Cyrus was raised as Mitridates' own son, and Harpagus presented the stillborn child to Astyages as the dead Cyrus. When Cyrus was found alive at age ten, Astyages spared the boy on the advice of his Magi, returning him to his parents in Anshan. Harpagus, however, did not escape punishment, as Astyages is said to have fed him his own son at a banquet. Cyrus succeeded his father in 559, and in 553, on the advice of Harpagus, who was eager for revenge for being given the "abominable supper," Cyrus rebelled against Astyages. After three years of fighting, Astyages' troops mutinied during the battle of Pasargadae, and Cyrus conquered the Median's empire. Astyages was spared by Cyrus, and despite being taunted by Harpagus, Herodotus says he was treated well and remained in Cyrus' court until his death. Rather than giving the popular mythology that Cyrus was suckled by a dog, the dog was sacred to Persians. cf. also the legend of Sargon, or the similar legend of Romulus and Remus, suckled by a she-wolf. (Latin: Lupa) Herodotus explains that the herdsman Mitridates lived with another of Astyages' slaves, a woman named 'Spaco,' which he explains is Median for "dog." gives both the legend and Herodotus' rationalized version.
The contemporary Chronicle of Nabonidus refers to the mutiny on the battlefield as the cause for Astyages' overthrow, but does not mention Harpagus by name. However, since Harpagus was Astyages' general at the battle of Pasargadae and his family were granted high positions in Cyrus' empire after the war, and since Harpagus went on to become Cyrus' most successful general, it is possible he had something to do with the mutiny against Astyages. Cyrus then went on to capture Astyages' capital of Ecbatana. Ancient sources agree that after Astyages was taken by Cyrus he was treated with clemency, though the accounts differ. Herodotus says that Cyrus kept Astyages at his court during the remainder of his life, while according to Ctesias, he was made a governor of a region of Parthia and was later murdered by a political opponent, Oebares. The circumstances of Astyages' death are not known. After Astyages' overthrow, Croesus marched on Cyrus to avenge Astyages. Cyrus, with Harpagus at his side, defeated Croesus and conquered Lydia in or after 547 BCE.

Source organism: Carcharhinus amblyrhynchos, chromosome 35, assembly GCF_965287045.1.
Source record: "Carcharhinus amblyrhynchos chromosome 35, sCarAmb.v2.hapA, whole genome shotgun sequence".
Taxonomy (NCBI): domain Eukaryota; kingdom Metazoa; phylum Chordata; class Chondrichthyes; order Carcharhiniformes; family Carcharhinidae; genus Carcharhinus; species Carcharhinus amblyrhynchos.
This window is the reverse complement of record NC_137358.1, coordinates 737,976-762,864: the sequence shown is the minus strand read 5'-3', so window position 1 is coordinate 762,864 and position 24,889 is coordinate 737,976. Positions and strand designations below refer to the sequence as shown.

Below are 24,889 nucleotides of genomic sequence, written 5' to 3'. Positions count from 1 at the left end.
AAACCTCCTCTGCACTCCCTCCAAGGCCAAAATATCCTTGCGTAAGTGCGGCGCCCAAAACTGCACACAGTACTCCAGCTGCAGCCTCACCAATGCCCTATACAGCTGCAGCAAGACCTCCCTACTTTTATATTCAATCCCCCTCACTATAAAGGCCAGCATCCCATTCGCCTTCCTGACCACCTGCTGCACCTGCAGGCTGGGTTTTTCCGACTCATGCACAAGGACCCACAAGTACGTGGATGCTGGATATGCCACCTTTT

- Astyages, Encyclopædia Iranica.
- Meyer 1911.
- "Archived copy". Archived from the original on 2013-08-08. Retrieved 2013-08-02.CS1 maint: Archived copy as title (link), The Hanging Gardens of Babylon
- , Cyaxares (Livius.org)
- , Astyages, the last Median king (Iranica Online)
- , Cyropaedia: The Education of Cyrus by Xenophon (Gutenberg.org)
- cf. How, W. W., & Wells, J. (1991)
- A commentary on Herodotus with introduction and appendixes. Oxford [Oxfordshire]: Oxford University Press. i.107
- cf. How and Wells i.107
- Herodotus i.110
- Justin (i.4)
- cf. How and Well, i.110
- Cyrus takes Babylon (530 BCE) (Livius.org)
- Astyages (Livius.org)
|Wikimedia Commons has media related to Astyages.|
|Look up Astyages in Wiktionary, the free dictionary.|
- Livius Site's Astyages' page
- Meyer, Eduard (1911). . In Chisholm, Hugh (ed.). Encyclopædia Britannica. 2 (11th ed.). Cambridge University Press. p. 821.
|King of Medes||Succeeded by|
Cyrus the Great of Persia